By Oswald Sobrino, J.D.; M.A. (Econ.); M.A. (Theo.); M.L. (Master of Latin), doctoral student, University of Florida.

Thursday, June 27, 2013

Legal Fictions 101

For about 40 years in the United States, we have lived with the legal fiction that the human fetus is really not human life. We are now living with a relatively new legal fiction that extends marriage to cases in which natural reproduction is impossible.

The law is full of fiction when viewed from the point of view of reality (yes, the fetus is human life; and yes, only male and female can reproduce naturally)--notice that I have not articulated these points as matters of religious morality but as examples of how legal terms obscure reality.

The law is and has been in many ways the opposite of reality. For example, our laws allow many acts that in fact are economically oppressive and exploitive. The greed of our economy legally exploits many people. That reality of exploitation is perfectly legal. The legal fiction is that the activity is somehow fair and beneficial to all parties involved. A prime example is how many employers deny workers a living wage and needed benefits so that profit can be maximized. And remember that every corporation is also a legal fiction.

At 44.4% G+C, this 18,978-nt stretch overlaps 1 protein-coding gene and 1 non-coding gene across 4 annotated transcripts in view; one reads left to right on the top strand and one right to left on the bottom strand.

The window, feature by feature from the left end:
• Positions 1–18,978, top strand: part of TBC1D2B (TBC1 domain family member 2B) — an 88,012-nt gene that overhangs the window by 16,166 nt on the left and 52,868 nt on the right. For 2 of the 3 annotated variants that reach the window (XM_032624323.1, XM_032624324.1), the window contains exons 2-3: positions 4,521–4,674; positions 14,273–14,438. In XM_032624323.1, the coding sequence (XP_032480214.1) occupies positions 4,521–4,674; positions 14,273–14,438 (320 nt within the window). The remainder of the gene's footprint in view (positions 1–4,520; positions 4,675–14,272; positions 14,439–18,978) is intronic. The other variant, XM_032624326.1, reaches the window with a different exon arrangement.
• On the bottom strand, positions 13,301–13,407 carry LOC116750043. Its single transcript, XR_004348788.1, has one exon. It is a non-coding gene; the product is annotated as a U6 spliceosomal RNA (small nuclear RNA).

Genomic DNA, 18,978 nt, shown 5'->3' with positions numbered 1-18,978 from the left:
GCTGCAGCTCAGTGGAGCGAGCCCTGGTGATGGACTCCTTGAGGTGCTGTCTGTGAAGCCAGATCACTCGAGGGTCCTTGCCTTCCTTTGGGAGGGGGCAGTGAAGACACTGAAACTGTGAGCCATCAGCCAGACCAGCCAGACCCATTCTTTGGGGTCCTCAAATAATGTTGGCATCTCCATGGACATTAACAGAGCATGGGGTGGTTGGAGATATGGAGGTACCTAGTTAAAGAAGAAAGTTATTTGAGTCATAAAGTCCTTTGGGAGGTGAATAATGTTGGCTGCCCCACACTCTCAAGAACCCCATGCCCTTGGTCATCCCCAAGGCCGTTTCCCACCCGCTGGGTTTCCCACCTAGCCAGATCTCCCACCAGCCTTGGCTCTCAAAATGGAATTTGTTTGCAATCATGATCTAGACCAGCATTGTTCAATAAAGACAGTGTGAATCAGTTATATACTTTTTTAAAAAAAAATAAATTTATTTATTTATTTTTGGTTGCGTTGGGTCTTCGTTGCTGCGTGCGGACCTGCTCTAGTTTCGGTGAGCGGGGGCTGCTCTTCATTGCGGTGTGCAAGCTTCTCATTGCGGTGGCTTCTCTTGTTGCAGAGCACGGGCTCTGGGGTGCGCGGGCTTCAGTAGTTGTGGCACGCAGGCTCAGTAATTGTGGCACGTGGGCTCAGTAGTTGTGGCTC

In the United States, we tend to idolize the law and to see the Supreme Court as a sort of oracle of Delphi that determines reality. Our civic religion is the law--note the Protestant Geneva gowns, the raised pulpit, pews, and even an altar rail of sorts in many courtrooms. The attempt is to create awe in the public with smoke and mirrors--as done by the Wizard of Oz from behind his curtain (the Supreme Court has its own famous red curtain!). Much of what the Supreme Court does is to create legal fictions to justify certain preferences, usually (not always) the social and economic preferences of a privileged elite class, sometimes liberal (for example, Roe v. Wade), sometimes conservative (for example, "separate but equal"). It is a sort of charade--in Spanish, I would say "chantaje."

Realism, on the other hand, looks to the facts and calls things as they are. Legal fictions cannot change reality. Do not trust laws or courts or judges as guides to reality. Fictio cedit veritati ("Fiction yields to the truth"; see link).Trust common sense as a guide to reality. Instead of idolizing the law of the nation, a realism rooted in life is a better guide to the world. With clarity and calm, look to reality.

How then to respond to legal fictions? Think of Galileo's famous words: "And yet it moves." But you may have to say it under your breath, as he supposedly did.

Update: See link. See also this link with the title of a June 28th Wall St. Journal essay not yet available gratis online.

(Portrait of Galileo and image of Supreme Court interior in public domain; Wizard of Oz image under fair use doctrine)